Introduction and Indexes Biography Lessons Plantation Community Lessons Colony into Commonwealth Lessons
Making a Nation Lessons
Making A Nation
Lesson One


(in small groups)

I. In 1787 America was having big problems. There was no single type of money, or currency, in the new nation. States were arguing over trade issues and local boundaries. Each state seemed to see itself as independent and self-governing rather than as part of one country. If America were to survive, this situation could not continue.

It was time to create a strong central government that would unify the states. For this reason,

a meeting known as the Federal Convention was held in Philadelphia. The states sent some of their most experienced politicians and thinkers as representatives, called delegates, to the Convention. Among the Virginia delegates were George Washington, James Madison, and George Mason.

What was the situation in America that led to the Federal Convention?

II. George Mason came to the Federal Convention for two reasons. He wanted the new nation to succeed. He was especially troubled by the poor relations among the states. As a planter who owned land in several states, he was aware of the problems that arose in trade when states did not cooperate with each other.

Mason knew that the delegates at the Federal Convention were faced with an enormous job. He commented, "The Revolt from Great Britain, & the Formations of our new Governments at that time, were nothing compared with the great Business now before us."

Why was it difficult to create a strong central government in America in 1787?

III. Delegate Mason was practical and cautious. He was concerned that one man, or group of men, would take control of the government. Along with some of the other delegates, he supported a three-part political system with checks and balances. The purpose of these checks and balances was to limit the power of any one part of the system. Mason believed that the strength of the government came from a force outside it -- the people. These innovative ideas provided the basis for the new government.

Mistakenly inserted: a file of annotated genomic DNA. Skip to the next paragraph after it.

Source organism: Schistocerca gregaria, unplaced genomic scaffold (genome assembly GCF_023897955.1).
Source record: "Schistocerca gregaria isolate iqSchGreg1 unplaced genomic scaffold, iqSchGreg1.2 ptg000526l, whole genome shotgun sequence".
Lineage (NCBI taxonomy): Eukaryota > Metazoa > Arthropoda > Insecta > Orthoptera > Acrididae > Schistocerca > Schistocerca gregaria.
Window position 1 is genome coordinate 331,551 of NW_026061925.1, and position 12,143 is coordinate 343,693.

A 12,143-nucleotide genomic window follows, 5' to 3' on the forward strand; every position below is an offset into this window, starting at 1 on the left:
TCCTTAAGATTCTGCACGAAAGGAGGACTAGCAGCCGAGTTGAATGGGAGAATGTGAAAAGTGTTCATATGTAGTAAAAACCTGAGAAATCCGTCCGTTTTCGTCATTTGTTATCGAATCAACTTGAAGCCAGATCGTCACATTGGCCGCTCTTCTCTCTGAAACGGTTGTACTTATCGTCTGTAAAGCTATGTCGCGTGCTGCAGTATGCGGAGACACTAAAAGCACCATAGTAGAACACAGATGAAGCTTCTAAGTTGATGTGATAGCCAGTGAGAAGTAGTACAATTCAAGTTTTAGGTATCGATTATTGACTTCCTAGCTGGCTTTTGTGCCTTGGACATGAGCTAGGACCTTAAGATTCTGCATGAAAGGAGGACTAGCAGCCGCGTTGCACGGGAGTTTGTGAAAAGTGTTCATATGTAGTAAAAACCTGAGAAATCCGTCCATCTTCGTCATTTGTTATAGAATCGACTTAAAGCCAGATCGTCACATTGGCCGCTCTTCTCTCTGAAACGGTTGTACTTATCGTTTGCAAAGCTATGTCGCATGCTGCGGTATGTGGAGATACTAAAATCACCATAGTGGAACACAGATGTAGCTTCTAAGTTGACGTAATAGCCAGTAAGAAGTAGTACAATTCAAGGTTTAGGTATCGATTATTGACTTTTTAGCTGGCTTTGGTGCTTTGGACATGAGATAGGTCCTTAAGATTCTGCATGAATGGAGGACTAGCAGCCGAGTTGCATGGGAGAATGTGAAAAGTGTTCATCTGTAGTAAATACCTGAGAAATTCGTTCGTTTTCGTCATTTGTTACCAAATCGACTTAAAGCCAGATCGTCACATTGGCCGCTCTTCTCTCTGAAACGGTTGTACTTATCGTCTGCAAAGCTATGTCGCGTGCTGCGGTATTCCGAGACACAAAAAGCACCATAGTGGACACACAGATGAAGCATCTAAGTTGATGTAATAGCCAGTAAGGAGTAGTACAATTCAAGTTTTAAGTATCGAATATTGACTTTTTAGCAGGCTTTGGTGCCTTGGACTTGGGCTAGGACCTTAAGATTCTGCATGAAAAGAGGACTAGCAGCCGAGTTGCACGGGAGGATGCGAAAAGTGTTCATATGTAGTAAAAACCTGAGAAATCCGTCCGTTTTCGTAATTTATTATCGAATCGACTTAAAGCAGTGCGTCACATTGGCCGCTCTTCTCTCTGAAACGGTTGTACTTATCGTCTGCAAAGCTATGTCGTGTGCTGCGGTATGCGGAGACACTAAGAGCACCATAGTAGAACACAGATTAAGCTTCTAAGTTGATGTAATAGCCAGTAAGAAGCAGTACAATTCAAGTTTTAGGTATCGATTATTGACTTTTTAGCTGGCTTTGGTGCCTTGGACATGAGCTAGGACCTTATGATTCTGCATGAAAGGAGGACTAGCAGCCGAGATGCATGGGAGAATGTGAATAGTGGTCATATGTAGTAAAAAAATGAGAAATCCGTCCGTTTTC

What did Mason think might happen in the new government? What did he support to prevent this from happening?

IV. Although Mason approved of many aspects of the Constitution, he refused to sign it in the end. He wrote a list of objections. At the top of his list was the statement, "There is no Declaration of Rights." Mason believed that without a bill of rights, the people were not protected from a powerful government.

Mason was in the minority on this issue, however, and the Constitution was approved by the delegates. It then went to the state legislatures for their approval, called ratification.

When Mason refused to sign the Constitution, he took a stand that set him apart from almost all the other delegates. Have there been times when you have made an unpopular decision? How did you feel? Do you think Mason felt this way?

V. Mason and other Virginians fought in their state against ratification of the Constitution. The Virginia legislature finally ratified the Constitution after this promise was made: a national bill of rights would be discussed in the first Congress.

Other states echoed Mason's call for a bill of rights. Congress began debating this issue in 1789 and two years later, a bill of rights was added to the Constitution. Mason's great idea became a reality.

Mason tried to persuade Virginians not to ratify the U.S. Constitution. Do you agree with this action? Why or why not?

Would you like to learn more about the U.S. Constitution? Pick up The Constitution and The Bill of Rights, both by Warren Colman (Children's Press); A More Perfect Union: The Story of the Constitution, by Betsy and Giulio Maestro (Greenwillow); Shh! We're Writing the Constitution, by Jean Fritz (G.P. Putnam's Sons); or We the People: The Constitution of the United States of America, by Peter Spier (Doubleday and Co). Especially good readers might want to read The Great Constitution: A Book for Young Americans, by Henry Steele Commager (Eastern Acorn Press); The Living Constitution: Landmark Supreme Court Decisions, by Peter Sgroi (Messner); or A Part of Something Great, by Jerry Aten (Good Apple).

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